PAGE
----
Queens War Hero Awarded Purple Heart – QNS.com

Queens War Hero Awarded Purple Heart

Queens Village resident Ted "Doc" Bittle returned home from Iraq on April 12 after enemy soldiers set off a vest filled with explosives at a Marine check-point near Baghdad. The explosion shattered the orbital bones around his right eye, severing a nerve on the right side of his face. A titanium plate was implanted to replace the shattered bone under his eye, and fragments from the suicide vest remain in his right arm.
Bittle is a tough guy. With his shaved head and unflinching gaze, he looks like he could handle himself in most situations. Now that hes returned home from the war, his toughness will be put to the test as he faces a long road to recovery. He will undergo months of physical therapy to retrain his wrist and his eye, both of which are embedded with shrapnel. He also has to figure out what he wants to do with his life since his medical condition wont allow him to finish out his Navy contract. Bittle is tough enough to deal with all this on his own, but he shouldnt have to.
That was the message sent Saturday when Senator Malcolm Smith hosted "Operation Homecoming" at the New Jerusalem Apostalic Church to celebrate Bittles return from battle. Smith and a group of politicians from southeast Queens, including Congressman Greg Meeks, Councilman James Sanders, Councilman Leroy Comrie and Assemblywoman Barbara Clark, welcomed him home by giving him enough awards, citations and proclamations to fill a room.
"Ted went to war for us overseas," Smith said. "Theres no reason why he should have to go to war for us again just to get basic services, whether its in housing or health care. It strikes me how much veterans have not gotten their just due even though they put their lives on the line for us. Everyday we should be doing something for veterans."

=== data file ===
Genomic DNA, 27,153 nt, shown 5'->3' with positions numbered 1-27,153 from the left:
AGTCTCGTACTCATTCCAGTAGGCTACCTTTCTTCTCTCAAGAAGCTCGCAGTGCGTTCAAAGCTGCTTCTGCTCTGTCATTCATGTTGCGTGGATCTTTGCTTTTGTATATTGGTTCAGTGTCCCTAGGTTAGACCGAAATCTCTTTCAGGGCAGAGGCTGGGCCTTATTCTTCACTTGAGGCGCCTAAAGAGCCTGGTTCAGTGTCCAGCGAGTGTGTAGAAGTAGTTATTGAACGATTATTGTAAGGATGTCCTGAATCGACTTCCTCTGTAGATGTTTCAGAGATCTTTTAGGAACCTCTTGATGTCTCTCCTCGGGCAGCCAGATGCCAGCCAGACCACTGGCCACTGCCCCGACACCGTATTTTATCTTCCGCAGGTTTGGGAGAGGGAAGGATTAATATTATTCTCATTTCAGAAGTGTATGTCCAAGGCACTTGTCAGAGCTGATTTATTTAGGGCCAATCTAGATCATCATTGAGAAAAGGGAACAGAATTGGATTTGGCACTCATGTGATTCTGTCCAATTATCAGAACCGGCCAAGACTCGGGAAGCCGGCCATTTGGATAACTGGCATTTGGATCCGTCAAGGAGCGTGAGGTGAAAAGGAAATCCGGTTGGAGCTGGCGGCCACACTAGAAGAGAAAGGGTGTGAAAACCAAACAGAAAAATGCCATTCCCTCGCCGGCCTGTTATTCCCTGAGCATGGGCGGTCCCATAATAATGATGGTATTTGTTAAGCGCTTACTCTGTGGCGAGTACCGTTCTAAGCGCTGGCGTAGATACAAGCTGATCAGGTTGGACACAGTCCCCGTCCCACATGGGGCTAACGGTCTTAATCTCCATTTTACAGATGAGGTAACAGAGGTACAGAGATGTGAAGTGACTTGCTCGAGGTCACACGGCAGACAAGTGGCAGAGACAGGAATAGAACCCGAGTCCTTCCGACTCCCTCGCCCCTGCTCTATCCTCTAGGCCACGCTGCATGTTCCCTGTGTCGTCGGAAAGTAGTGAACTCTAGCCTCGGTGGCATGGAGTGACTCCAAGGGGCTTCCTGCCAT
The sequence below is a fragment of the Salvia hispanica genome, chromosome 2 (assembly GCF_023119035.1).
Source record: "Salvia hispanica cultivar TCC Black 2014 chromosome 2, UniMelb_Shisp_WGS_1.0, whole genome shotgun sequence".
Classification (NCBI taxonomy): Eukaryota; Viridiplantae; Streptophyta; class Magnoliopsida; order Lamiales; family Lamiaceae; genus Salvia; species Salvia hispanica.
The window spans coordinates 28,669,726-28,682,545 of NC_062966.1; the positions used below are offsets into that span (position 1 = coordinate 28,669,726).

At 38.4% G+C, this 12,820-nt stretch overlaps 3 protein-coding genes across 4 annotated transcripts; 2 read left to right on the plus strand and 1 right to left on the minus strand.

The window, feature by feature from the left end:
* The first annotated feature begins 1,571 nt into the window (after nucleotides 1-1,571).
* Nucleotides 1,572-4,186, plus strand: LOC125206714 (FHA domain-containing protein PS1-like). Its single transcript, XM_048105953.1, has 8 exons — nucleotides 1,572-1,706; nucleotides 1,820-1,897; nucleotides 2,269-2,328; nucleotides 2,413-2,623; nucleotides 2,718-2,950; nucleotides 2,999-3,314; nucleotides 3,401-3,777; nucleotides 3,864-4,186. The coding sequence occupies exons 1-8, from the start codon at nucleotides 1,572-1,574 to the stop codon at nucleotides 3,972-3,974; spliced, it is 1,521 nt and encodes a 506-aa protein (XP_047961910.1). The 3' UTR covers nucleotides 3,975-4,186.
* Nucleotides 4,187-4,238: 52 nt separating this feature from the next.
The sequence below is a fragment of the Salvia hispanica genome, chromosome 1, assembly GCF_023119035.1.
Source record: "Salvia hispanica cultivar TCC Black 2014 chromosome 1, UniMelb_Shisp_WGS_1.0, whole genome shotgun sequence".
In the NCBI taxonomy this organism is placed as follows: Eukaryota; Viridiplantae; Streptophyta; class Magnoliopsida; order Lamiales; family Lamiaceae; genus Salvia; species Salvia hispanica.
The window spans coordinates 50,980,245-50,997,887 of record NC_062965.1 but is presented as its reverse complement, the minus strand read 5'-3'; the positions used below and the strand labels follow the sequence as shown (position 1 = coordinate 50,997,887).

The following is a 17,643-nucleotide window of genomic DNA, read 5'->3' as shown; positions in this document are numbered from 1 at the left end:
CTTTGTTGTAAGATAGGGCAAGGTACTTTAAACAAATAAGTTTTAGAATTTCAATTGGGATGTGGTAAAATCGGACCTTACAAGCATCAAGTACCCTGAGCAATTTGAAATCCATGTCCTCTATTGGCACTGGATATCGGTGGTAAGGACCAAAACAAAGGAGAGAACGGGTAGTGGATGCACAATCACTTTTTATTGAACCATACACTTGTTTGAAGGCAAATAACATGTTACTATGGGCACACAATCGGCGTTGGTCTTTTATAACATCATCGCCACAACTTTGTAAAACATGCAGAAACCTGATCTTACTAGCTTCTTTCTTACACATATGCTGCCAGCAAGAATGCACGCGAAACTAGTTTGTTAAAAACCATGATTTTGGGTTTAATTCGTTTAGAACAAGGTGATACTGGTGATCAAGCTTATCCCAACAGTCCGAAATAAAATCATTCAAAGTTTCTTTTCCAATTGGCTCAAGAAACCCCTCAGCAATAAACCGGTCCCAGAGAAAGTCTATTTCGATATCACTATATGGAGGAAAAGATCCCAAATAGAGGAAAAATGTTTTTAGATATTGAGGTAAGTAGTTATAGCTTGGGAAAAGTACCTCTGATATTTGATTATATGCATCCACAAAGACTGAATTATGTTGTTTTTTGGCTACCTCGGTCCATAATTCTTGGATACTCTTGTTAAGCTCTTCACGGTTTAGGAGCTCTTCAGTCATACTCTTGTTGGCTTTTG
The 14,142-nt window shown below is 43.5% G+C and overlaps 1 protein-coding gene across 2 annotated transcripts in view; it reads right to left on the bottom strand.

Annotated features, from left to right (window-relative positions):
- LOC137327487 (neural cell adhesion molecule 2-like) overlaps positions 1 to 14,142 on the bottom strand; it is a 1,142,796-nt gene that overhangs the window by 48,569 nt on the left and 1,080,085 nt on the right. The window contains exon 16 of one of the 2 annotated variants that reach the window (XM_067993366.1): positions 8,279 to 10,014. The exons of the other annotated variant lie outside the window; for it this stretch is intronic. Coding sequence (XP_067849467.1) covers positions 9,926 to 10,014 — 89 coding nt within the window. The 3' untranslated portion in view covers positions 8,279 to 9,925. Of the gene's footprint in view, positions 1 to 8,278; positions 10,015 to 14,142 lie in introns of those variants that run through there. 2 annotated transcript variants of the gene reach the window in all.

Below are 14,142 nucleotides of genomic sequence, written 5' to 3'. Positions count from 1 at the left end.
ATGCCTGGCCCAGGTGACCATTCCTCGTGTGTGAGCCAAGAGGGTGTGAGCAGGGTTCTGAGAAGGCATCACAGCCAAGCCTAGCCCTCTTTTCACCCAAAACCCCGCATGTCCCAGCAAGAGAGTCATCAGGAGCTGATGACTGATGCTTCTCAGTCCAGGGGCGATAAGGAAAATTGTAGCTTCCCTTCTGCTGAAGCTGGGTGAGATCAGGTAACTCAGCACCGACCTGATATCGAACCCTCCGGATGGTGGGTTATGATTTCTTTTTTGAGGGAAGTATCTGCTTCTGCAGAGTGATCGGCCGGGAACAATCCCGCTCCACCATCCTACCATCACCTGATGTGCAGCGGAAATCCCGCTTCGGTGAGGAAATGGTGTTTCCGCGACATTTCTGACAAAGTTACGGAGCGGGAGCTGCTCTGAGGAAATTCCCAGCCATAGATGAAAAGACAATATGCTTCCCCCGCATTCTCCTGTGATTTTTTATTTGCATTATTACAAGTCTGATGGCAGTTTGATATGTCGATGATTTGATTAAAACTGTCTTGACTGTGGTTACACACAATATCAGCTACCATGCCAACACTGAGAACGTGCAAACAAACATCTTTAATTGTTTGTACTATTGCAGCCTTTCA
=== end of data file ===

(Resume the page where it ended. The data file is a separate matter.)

To emphasize that point, Smith has added Lester Muse, a Vietnam vet to his staff, to work on behalf of veterans causes. "We want to find all the other Ted Bittles out there to let them know that there are basic services waiting for them out there," Smith said.
As a Navy hospital corpsman in the 3rd Battalion, 5th Marine L. Company, Bittle, 32, provided all the medical services for his unit. Even though he was a medic, he spent most of his time repelling enemy ambushes as they moved west of the Euphrades into Baghdad.
"When I was told what my mission was, it sounded like a suicide mission," Bittle said. "We were responsible for taking bridges and going through and securing towns. People were shooting at us all the time."
Bittle, who began his tour of duty in Iraq on February 7, relied on pictures of his then five-month-old son Ari and his wife of five years Denise to get him through the long, windy nights.
"I would look at those pictures every night," said Bittle. "While I was there I was always thinking about the future. All I wanted to do was sit in a coffee shop with my wife and my son and read the paper. Everybody who was there did a lot of thinking."